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Community Partner Innovation through Virtual Programming

As Chicago Public Schools begins the fall 2020 semester remotely, teachers and school administrators are examining how to engage students in academic curriculum, but they are also looking at how to meet students’ social and emotional needs as well.

That’s where Community Partnership Specialists at Communities In Schools (CIS) of Chicago come in. They are taking these concerns from school partners and helping community partners reimagine fall programming so that students still have access to the enrichment opportunities and resources they need.

Community Partnership Specialists are reaching out to roughly 300 different partners in the arts, behavioral and mental health, college and career readiness, and health and wellness, and they are having intentional conversations about translating traditionally in-person programs to online platforms. With CIS of Chicago’s help, community partners are finding ways to create a sense of community on Google Meet, address student emotions, and stay patient during this time of constant change.

Community Partnership Specialists are also helping partners devise a long-term strategy for supporting students, whether that be through pre-recorded content, live virtual content, or in-person presentations. Despite the uncertainty, CIS of Chicago is hearing from community partners, “What do schools need? What will help our students succeed? We are ready to help!”


This summer, for example, the Illinois Safe Schools Alliance of PHIMC, a CIS of Chicago community partner, planned a five-day Action Camp. In normal years, Action Camp convenes LGBTQ+ youth leaders in a sleepaway camp setting, where they support and celebrate all identities. Action Camp went virtual this year, but the Alliance was still able to create a “bunk” experience for students via virtual breakout rooms, workshops, evening activities, and community-building.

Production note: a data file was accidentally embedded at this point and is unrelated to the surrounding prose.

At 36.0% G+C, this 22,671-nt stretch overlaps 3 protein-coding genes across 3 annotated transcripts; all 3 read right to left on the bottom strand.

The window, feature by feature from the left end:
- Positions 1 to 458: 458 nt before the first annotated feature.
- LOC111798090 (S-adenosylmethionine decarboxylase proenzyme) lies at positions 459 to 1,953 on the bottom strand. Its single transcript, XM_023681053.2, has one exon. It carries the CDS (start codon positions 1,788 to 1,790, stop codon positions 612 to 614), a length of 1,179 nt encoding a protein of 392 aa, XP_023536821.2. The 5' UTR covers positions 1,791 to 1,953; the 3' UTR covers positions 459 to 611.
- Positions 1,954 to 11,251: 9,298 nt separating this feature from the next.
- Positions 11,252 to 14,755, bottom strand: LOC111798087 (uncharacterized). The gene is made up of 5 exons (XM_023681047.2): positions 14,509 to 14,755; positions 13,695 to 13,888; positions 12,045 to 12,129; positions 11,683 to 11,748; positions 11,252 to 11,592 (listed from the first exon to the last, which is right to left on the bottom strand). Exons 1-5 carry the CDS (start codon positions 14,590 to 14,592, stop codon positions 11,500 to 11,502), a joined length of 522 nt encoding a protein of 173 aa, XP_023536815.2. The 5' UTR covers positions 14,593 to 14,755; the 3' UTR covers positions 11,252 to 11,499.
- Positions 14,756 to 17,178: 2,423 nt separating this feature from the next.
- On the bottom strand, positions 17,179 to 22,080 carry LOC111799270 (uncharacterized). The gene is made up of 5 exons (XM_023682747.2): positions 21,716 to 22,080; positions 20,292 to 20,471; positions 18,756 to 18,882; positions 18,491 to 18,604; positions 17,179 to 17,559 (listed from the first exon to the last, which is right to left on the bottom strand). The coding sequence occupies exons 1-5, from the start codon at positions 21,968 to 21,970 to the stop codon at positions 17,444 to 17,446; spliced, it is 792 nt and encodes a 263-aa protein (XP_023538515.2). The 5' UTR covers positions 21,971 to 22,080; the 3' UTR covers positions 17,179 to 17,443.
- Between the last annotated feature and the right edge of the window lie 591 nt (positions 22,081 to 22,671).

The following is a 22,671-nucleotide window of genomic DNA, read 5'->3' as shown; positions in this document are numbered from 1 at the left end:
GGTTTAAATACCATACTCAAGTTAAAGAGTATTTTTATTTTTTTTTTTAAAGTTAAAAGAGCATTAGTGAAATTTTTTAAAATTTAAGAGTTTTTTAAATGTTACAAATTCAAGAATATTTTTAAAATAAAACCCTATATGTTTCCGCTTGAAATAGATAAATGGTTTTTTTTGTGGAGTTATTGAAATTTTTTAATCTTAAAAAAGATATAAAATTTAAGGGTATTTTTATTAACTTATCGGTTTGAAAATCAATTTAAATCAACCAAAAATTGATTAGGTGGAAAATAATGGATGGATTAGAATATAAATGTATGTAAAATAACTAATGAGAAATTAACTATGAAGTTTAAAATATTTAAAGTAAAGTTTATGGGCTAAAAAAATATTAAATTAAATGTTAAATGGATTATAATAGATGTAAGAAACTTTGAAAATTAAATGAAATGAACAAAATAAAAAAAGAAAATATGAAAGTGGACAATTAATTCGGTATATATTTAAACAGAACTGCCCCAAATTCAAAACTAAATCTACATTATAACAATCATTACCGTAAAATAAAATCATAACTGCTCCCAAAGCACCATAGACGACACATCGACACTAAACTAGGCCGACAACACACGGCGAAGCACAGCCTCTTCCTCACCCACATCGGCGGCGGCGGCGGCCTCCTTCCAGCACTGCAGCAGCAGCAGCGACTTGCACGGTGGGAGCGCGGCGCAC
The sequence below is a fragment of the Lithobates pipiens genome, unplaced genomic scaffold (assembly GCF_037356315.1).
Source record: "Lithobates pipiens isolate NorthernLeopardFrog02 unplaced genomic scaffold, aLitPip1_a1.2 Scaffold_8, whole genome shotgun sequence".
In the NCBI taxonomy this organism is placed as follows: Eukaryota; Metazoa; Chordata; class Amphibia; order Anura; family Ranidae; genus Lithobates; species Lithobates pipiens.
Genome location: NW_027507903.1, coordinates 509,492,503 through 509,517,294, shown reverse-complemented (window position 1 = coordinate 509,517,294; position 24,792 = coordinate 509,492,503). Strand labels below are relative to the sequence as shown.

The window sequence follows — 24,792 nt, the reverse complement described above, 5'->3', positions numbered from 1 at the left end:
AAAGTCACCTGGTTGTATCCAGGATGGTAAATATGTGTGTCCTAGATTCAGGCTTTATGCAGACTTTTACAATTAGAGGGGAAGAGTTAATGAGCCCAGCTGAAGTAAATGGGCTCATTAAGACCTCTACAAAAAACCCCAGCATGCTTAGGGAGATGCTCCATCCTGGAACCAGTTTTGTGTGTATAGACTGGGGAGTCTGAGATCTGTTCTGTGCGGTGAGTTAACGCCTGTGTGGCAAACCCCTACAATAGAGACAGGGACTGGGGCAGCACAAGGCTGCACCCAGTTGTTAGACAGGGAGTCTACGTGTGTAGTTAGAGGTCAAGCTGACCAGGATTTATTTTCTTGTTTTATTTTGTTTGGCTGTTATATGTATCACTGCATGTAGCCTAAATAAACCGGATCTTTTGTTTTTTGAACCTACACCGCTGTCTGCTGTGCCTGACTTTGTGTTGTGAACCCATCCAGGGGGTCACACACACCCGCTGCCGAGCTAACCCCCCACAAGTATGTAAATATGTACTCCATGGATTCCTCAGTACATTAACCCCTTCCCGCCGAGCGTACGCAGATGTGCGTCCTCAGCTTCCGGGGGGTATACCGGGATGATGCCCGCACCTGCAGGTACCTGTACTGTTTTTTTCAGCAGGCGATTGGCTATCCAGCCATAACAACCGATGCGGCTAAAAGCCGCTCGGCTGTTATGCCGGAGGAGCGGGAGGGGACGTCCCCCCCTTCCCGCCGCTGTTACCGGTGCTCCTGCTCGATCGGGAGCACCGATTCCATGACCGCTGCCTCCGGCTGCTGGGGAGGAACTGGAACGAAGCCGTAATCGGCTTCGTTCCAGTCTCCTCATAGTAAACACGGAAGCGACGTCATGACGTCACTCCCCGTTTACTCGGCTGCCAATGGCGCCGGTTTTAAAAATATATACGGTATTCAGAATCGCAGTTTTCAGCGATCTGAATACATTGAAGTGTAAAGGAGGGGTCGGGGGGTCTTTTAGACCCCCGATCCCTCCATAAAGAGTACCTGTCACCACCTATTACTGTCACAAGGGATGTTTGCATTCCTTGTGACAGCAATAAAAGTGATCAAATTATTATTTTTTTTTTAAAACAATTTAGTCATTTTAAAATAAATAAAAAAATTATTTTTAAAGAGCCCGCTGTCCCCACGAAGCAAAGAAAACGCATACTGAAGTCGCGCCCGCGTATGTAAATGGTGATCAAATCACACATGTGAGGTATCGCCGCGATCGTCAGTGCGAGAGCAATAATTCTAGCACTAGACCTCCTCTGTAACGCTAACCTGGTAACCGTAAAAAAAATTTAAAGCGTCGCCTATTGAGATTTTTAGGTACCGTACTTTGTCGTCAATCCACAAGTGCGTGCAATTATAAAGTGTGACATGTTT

The Alliance’s pivot is just one example of our community partners’ innovation this year. As the fall semester gets underway, CIS of Chicago is helping partners connect with school communities and navigate everything from program logistics to student engagement strategies.

Here is a look into how our community partners are innovating fall programming — and how CIS of Chicago is amplifying those efforts:

Imagination Theater

Hosting Performance-Based Programs in the Age of COVID-19

Imagination Theater engages audiences in participation, rather than just observation. Their No Secrets program is tailored to students in Kindergarten through eighth grade and creates a conversation around safe vs. unsafe touch and sexual abuse prevention. Typically, the program is performed live, in school buildings, and provides students with resources — should they need additional help or counseling.

In the remote learning landscape, live performances can no longer occur safely, but Imagination Theater actors have taken scenes from No Secrets, filmed them, and edited the footage to make it look like the actors were in the same space. With the help of Karen Roddie, CIS of Chicago Associate Director of Community Partnerships, Imagination Theater is getting connected with interested schools. Their team has strategized how to provide these clips to teachers and how to facilitate a live, virtual discussion so that actors can still role play with students, even through Google Meet.

Peace Exchange